In Brattleboro, the market has about half of the vendors they had last year due to COVID restrictions, and farmers deciding they didn’t want to risk their own health by setting up this year
Market revenue is down about 60%.
Brattleboro Farmers Market manager Meghan Houlihan says it’s been a long season of making the best of a tough situation.
“We were required to have a 12-foot gap between booths, so figuring out spacing, figuring out a one-way flow of traffic,” she said. “And so it took us a while to figure out that we can reverse the booths and have people walk around the driveway in one direction. And figuring out parking: Do we allow people to park down here? You know, how is that all going to work.”
"You don't have a choice of stopping, pushing the pause button, at least not on our farm... We had all of this stuff that had to be dealt with, just like all of these vendors do, and because this market is a reflection of the Brattleboro community, there was no quit here." — Read Miller, Dwight Miller Orchards
Read Miller helps run Dwight Miller Orchards, and his father was one of the founders of the Brattleboro market. Miller was here selling produce when the market first opened 45 years ago.
The pandemic hit in early spring, just when farmers were starting the growing season, and Miller said vendors here met a couple a times a week to figure out a way to make sure the market could open this year.
“You don’t have a choice of stopping, pushing the pause button, at least not on our farm,” Miller said. “We do a lot of different things at the orchard and some of our things hit zero. We do a lot of restaurant trade in the Boston area, that hit zero. And it was never an option just to go away and just to wait it out. We had all of this stuff that had to be dealt with, just like all of these vendors do, and because this market is a reflection of the Brattleboro community, there was no quit here.”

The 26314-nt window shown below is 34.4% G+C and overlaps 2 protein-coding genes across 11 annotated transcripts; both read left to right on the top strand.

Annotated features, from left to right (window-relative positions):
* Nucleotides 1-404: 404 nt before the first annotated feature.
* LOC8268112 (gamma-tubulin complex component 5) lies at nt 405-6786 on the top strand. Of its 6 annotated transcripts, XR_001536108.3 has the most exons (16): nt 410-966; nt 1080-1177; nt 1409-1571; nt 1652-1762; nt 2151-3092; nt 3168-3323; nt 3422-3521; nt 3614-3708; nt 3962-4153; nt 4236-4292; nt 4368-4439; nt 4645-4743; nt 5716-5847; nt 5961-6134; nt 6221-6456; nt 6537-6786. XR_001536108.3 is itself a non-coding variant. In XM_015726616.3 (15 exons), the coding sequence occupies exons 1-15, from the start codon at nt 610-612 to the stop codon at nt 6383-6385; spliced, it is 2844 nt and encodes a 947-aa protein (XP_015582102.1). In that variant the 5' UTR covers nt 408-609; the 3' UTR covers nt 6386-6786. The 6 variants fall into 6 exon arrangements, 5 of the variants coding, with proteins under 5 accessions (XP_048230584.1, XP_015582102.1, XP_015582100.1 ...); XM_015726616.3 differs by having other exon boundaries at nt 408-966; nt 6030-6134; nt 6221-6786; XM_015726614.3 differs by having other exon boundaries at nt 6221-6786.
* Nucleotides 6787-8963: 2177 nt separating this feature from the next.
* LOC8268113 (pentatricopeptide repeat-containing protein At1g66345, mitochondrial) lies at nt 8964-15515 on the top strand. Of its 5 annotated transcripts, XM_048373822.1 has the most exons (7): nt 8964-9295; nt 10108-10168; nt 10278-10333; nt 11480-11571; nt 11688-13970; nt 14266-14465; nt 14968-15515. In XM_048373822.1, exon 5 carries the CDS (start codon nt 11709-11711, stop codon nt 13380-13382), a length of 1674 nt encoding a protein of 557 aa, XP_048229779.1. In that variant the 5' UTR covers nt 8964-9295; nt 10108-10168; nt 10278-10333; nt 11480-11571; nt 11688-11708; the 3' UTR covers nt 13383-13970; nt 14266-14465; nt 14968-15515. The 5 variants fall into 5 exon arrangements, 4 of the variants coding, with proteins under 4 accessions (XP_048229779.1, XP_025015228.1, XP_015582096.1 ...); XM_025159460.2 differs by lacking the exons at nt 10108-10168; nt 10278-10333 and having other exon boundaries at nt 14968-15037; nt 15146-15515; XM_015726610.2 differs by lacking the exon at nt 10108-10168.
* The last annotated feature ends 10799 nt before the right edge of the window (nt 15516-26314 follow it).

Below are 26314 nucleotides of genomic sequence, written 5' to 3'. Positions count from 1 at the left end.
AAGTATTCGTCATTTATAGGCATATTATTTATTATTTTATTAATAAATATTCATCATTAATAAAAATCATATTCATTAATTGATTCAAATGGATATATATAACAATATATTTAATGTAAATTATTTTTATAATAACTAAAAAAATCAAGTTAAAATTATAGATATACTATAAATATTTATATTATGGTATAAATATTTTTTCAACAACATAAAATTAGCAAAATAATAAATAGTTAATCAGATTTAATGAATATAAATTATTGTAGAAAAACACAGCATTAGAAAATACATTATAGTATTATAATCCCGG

The Saturday Brattleboro Farmers’ Market is usually a crowded, bustling scene with music, kids playing in the sandbox and people eating food at shared picnic tables.
All of that is off the table in the age of COVID, and in the 2020 version, masked shoppers walk in one direction. No one’s allowed to eat, and some of the vendors have their stands roped off to prevent anyone from touching the products.
Rebecca Greene-Cramer grew up in Brattleboro and says she’s been coming to the market every summer for most of her life.
This is definitely not the market she knows and loves, she said, but without all these precautions, she’d be less likely to walk around here on Saturday mornings.
“I don’t see it as an impediment. I think it’s the safety precautions that we have to be taking right now,” Greene-Cramer said. “And it’s a thing we have to adapt to, and we all are doing it. And that allows everyone to engage in this safely. It’s a little strange. We’d all like to not be doing it, but it doesn’t bother me at all.”
As the summer season winds up, a lot of questions remain about whether winter markets will be able to open.
The indoor winter markets are much tougher to run while maintaining health guidelines, and the Burlington market has already announced that it won’t open at UVM’s Davis Center this year.